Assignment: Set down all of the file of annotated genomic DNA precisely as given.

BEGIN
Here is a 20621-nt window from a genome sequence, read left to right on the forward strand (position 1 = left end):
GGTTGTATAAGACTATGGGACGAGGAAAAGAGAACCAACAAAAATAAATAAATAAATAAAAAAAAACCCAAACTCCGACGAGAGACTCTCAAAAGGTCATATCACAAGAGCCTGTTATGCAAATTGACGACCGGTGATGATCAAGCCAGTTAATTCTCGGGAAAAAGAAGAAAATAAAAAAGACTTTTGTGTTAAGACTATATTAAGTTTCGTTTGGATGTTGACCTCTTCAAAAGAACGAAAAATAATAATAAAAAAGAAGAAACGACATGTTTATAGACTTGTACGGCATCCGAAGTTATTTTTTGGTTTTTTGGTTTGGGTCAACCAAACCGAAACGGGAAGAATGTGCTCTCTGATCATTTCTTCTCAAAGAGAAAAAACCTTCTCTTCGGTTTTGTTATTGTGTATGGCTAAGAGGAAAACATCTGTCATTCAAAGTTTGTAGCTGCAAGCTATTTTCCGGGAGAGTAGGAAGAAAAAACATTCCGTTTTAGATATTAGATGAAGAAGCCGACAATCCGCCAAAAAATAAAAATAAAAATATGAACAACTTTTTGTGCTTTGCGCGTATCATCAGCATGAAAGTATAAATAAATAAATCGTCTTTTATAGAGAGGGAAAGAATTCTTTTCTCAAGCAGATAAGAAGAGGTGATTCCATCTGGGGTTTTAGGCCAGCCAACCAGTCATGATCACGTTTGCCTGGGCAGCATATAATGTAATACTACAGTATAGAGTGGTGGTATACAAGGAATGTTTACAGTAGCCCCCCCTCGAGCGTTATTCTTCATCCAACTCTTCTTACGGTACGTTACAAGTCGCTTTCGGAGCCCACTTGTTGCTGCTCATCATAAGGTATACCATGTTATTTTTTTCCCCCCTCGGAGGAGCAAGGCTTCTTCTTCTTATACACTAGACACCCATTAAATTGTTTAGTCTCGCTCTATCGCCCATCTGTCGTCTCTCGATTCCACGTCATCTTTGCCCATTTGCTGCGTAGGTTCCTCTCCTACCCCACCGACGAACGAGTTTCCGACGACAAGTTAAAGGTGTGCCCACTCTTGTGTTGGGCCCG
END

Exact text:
Here is a 20621-nt window from a genome sequence, read left to right on the forward strand (position 1 = left end):
GGTTGTATAAGACTATGGGACGAGGAAAAGAGAACCAACAAAAATAAATAAATAAATAAAAAAAAACCCAAACTCCGACGAGAGACTCTCAAAAGGTCATATCACAAGAGCCTGTTATGCAAATTGACGACCGGTGATGATCAAGCCAGTTAATTCTCGGGAAAAAGAAGAAAATAAAAAAGACTTTTGTGTTAAGACTATATTAAGTTTCGTTTGGATGTTGACCTCTTCAAAAGAACGAAAAATAATAATAAAAAAGAAGAAACGACATGTTTATAGACTTGTACGGCATCCGAAGTTATTTTTTGGTTTTTTGGTTTGGGTCAACCAAACCGAAACGGGAAGAATGTGCTCTCTGATCATTTCTTCTCAAAGAGAAAAAACCTTCTCTTCGGTTTTGTTATTGTGTATGGCTAAGAGGAAAACATCTGTCATTCAAAGTTTGTAGCTGCAAGCTATTTTCCGGGAGAGTAGGAAGAAAAAACATTCCGTTTTAGATATTAGATGAAGAAGCCGACAATCCGCCAAAAAATAAAAATAAAAATATGAACAACTTTTTGTGCTTTGCGCGTATCATCAGCATGAAAGTATAAATAAATAAATCGTCTTTTATAGAGAGGGAAAGAATTCTTTTCTCAAGCAGATAAGAAGAGGTGATTCCATCTGGGGTTTTAGGCCAGCCAACCAGTCATGATCACGTTTGCCTGGGCAGCATATAATGTAATACTACAGTATAGAGTGGTGGTATACAAGGAATGTTTACAGTAGCCCCCCCTCGAGCGTTATTCTTCATCCAACTCTTCTTACGGTACGTTACAAGTCGCTTTCGGAGCCCACTTGTTGCTGCTCATCATAAGGTATACCATGTTATTTTTTTCCCCCCTCGGAGGAGCAAGGCTTCTTCTTCTTATACACTAGACACCCATTAAATTGTTTAGTCTCGCTCTATCGCCCATCTGTCGTCTCTCGATTCCACGTCATCTTTGCCCATTTGCTGCGTAGGTTCCTCTCCTACCCCACCGACGAACGAGTTTCCGACGACAAGTTAAAGGTGTGCCCACTCTTGTGTTGGGCCCG